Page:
In the type of case that you don’t hear about every day, a guest at a Marshall University fraternity party is suing both the fraternity and the university after another guest tried, unsuccessfully, to shoot a bottle rocket out of his anus.
Travis Hughes and Louis Helmburg III were guests of the fraternity Alpha Tau Omega. In May 2011, during a late-night house party, Hughes in a “drunken stupor” attempted to shoot a bottle rocket out of his anus. He placed the bottle rocket in his anus and lit the fuse, but instead of the rocket launching, it blew up in Hughes’s rectum. The explosion startled Helmburg so much that he jumped back and fell off the deck, where he became lodged between the deck and the air conditioning unit.
Helmburg claimed that there was no railing on the deck — had not been one for years — even though the deck was three or four feet high. In his negligence lawsuit against Hughes and the fraternity, Helmberg claimed that Hughes’s alcohol consumption led to foolish, dangerous activity, and that the fraternity was irresponsible for allowing several underage drinkers, like Hughes, to attend the party. The fraternity also had the duty of ensuring that the deck was safe before entertaining, yet breached that duty by not having a railing, or by having proper supervision of the activities so that actions like Hughes’s could be prevented. Marshall University was later added as a defendant in the lawsuit due to its alleged failure to comply with its legal duty to inspect fraternity houses and ensure that they were safe.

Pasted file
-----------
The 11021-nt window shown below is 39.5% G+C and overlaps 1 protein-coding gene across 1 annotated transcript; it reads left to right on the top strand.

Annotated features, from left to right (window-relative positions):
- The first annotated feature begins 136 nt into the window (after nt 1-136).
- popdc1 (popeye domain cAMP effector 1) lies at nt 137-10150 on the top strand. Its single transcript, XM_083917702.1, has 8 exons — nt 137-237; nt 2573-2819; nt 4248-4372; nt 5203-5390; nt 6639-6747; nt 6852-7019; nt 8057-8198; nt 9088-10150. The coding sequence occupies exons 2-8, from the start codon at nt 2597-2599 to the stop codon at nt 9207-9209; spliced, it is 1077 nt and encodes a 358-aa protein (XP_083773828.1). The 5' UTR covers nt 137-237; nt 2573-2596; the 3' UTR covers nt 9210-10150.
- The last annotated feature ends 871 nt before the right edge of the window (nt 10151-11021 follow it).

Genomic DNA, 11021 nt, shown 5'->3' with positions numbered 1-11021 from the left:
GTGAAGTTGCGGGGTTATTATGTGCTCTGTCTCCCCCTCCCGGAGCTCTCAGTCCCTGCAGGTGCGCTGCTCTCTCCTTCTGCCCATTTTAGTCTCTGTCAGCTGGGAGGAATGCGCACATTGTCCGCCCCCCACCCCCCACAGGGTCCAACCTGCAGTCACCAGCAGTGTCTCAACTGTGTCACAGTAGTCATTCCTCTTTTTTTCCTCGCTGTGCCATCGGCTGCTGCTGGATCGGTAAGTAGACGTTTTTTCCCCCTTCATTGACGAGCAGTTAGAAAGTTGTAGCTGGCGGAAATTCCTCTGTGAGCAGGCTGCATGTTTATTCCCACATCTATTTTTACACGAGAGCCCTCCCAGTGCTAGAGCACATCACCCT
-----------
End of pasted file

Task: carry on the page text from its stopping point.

Helmburg claims that as a result of the defendants’ breach of duty, he suffered injuries, pain and suffering, lost time playing for Marshall’s baseball team as a catcher, faces lost earning capacity, and has accrued medical bills. Helmsberg seeks both compensatory and punitive damages.
Despite the unusual facts, for a West Virginia premise liability attorney, this is very much a typical premise liability case. The owner or renter of the property has a duty to warn and/or make the property safe to potential guests. If the guest is just a visitor to one’s home, then legally speaking, that means the guest is a “licensee.” The owner or renter has strict responsibilities to a licensee, but not as much as to an “invitee.” An invitee is a guest who is there for a business purpose, or a member of the general public (if the property has been opened to the public, such as an amusement park). One important question is whether Helmburg was a licensee or an invitee. Although the party was opened up to more than just members of the fraternity, it does not appear that it was opened up to the public. That means Helmburg was likely a licensee. The owner/renter of the property has a duty to warn the licensee about hazardous conditions that are hidden, but known to the owner/renter. However, the owner/renter has no duty to warn about any dangers that the owner/renter did not know about. The fraternity and university might argue that it had no knowledge that the lack of railing posed any danger, especially if Helmburg was the first to be injured as a result.